It’s likely you’ve never heard of the Cyber Intelligence Sharing and Protection Act, also known as CISPA. It is the latest round in the never-ending litany of SOPA-like bills designed to clamp down on the scourge that is the Internet. And it just cleared the House last week by a pretty comfortable margin. Comfortable that is, unless you’re a user of the Internet.
Much like the Protecting Children From Internet Pornographers Act of 2011, CISPA cloaks itself with a title that’s hard to be opposed to. Cyber-terrorism is a very real threat, and who in their right mind would be against a measure to protect us from a cyber-attack? Ahhh… if only it actually achieved that goal.
What CISPA actually does is provide immunity to ISPs and online service providers for responding to government requests for information about the cyber-activities of anyone related to cybersecurity, cyber crime, protecting people from harm, protecting children from exploitation, and national security. Note that the bill does not compel companies to turn over such information, and because it’s a voluntary request, it requires no court approval or any other sort of burden of reasonable cause. But keep in mind that during the post 9/11 illegal wiretapping scandals, AT&T, Verizon, and other companies were only too willing to hand over your data. So much so that there were efforts to prosecute the telecom companies for violating citizen’s rights, which ultimately required that the telcos be granted immunity. Under CISPA, they will have permanent immunity as CISPA explicitly states that companies may provide requested information “notwithstanding any other provision of law.” In other words, CISPA trumps all other laws.
CISPA would “waive every single privacy law ever enacted in the name of cybersecurity,” Rep. Jared Polis, a Colorado Democrat and onetime Web entrepreneur, said during the House debate. “Allowing the military and NSA to spy on Americans on American soil goes against every principle this country was founded on.”
Yet all this begs the question, will it make us safer? After all, in the last decade Americans have repeatedly shown that they are willing to sacrifice considerable freedoms in the interest of domestic security.
The fundamental issue would seem to be that this is a bill about cyber-security. Yet the allowances to deploy the law for purposes such as protecting children from exploitation seem pretty hard to defend as essential to preventing cyber-terrorism. Still, it’s hard to argue that protecting children is a bad thing.
Moreover, the issue would seem to be the relative ease by which potential cyber-terrorists could thwart the efforts enabled by CISPA. VPN tunnels and anonymous proxy services are well known technologies, and would make it impossible for anyone monitoring network traffic to even determine who was talking to whom, much less eavesdrop on the conversation. You could certainly argue that the average citizen might not have the geeky skills to set up such a secure Internet connection. But certainly anyone with the mad tech skills to conduct cyber-terrorism is going to be able to handle an encrypted network tunnel. Don’tcha think?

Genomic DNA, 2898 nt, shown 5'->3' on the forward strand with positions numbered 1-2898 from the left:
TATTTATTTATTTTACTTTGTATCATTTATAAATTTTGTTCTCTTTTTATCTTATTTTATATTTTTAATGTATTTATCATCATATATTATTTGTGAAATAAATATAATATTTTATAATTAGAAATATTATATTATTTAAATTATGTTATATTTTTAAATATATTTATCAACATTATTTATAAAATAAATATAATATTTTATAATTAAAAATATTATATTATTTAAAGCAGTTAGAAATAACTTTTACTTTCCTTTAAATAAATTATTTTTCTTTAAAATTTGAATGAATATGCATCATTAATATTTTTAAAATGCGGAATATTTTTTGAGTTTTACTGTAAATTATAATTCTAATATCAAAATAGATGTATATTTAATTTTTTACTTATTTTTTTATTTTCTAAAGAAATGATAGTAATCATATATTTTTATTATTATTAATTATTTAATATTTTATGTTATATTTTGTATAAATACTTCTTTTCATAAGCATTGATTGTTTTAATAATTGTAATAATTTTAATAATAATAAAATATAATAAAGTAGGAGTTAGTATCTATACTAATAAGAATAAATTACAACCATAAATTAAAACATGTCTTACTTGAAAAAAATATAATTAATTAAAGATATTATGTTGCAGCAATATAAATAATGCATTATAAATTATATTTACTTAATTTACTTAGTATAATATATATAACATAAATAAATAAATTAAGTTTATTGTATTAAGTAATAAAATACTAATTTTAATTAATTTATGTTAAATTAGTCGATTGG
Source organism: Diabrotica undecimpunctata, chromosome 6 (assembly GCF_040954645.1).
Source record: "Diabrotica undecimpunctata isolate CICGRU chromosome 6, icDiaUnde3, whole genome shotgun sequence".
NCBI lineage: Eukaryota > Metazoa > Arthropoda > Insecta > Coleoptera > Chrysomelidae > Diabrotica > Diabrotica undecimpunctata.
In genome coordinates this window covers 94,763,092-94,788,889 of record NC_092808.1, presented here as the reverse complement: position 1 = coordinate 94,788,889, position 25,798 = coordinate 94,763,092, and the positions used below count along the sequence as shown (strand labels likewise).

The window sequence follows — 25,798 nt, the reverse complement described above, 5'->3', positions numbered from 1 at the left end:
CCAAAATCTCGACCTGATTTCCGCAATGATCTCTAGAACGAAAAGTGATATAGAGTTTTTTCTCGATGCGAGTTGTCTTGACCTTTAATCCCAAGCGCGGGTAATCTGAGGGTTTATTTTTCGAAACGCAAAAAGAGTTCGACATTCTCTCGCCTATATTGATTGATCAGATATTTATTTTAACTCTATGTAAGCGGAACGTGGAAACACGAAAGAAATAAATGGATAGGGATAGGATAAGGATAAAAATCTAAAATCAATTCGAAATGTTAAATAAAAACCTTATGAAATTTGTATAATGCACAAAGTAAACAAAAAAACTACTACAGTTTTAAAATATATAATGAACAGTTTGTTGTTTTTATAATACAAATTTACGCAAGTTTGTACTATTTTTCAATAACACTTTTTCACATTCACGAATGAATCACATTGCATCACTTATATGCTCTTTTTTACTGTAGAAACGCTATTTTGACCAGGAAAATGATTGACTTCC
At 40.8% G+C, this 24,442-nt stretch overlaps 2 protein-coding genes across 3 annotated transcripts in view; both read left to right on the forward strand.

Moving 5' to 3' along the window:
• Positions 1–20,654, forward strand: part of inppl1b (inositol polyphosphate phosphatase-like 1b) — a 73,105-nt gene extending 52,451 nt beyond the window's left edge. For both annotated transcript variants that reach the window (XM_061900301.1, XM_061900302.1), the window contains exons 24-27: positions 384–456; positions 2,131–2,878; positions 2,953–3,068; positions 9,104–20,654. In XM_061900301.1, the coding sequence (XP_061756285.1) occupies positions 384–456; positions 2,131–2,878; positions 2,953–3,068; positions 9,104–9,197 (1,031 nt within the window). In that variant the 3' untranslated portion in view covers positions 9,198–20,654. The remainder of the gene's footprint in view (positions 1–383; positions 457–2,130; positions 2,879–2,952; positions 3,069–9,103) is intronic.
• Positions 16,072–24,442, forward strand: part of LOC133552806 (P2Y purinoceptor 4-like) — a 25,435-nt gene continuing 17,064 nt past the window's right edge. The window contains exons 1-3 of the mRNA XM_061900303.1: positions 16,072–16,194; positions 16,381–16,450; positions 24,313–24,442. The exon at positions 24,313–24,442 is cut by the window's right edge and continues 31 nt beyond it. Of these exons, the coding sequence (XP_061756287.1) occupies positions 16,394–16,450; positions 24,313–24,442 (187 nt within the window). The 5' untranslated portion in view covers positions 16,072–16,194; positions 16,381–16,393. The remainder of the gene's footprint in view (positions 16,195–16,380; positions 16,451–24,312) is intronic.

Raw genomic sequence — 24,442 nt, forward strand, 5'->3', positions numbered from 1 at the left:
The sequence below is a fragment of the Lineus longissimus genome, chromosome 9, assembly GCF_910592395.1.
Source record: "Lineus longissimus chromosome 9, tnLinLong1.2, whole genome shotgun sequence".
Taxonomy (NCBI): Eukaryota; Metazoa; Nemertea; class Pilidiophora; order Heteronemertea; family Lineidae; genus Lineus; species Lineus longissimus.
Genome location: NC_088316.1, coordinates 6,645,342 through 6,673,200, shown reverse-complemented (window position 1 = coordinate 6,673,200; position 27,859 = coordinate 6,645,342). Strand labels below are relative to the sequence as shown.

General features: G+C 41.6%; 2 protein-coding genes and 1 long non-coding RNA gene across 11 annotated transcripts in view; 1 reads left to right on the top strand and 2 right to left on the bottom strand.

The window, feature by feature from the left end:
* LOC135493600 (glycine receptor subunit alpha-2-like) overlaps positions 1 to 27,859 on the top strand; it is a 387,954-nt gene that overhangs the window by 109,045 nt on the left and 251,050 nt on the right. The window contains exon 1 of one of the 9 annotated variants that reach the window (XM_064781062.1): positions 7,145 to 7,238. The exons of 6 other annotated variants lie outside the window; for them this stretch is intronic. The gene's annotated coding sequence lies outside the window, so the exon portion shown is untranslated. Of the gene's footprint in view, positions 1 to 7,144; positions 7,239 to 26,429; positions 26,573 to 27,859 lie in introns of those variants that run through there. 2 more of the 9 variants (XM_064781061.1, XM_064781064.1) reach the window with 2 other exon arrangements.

So who are we catching here? One possibility is that this is all just more security theater. We’ll spend a lot of money and politicians will use CISPA as a campaign slogan, but it will have very little net impact on security. Another possibility is that CISPA will be exploited for less noble purposes, unrelated to cyber-terrorism. Instead of hunting down Chinese hackers, it will be used to hunt down your spouse streaming an illegally broadcast Celtics game on her laptop.
The bottom line is that this bill will not accomplish what it purports to. The bill is highly focused on domestic surveillance, and there is no evidence that we are at risk of a domestic cyber-attack from citizens with poor tech skills. Further, there are ample laws on the books now that allow the government a pretty wide berth to eavesdrop on citizens when they can show cause. And those laws have already been routinely circumvented in the name of national security. If anything, we need to be shoring up the Fourth Amendment, not tearing it to shreds.
Just because technology provides the means to unobtrusively invade our personal privacy does not mean we should be surrendering those rights.
Fortunately, while CISPA started out with bipartisan support, it has become a partisan issue. It may have been passed by the House, but its chances of getting through the Senate are slim, and Obama has already threatened a veto. Yet this is no time for complacency. These sorts of bills just keep on coming, and sooner or later, one of them will slip through.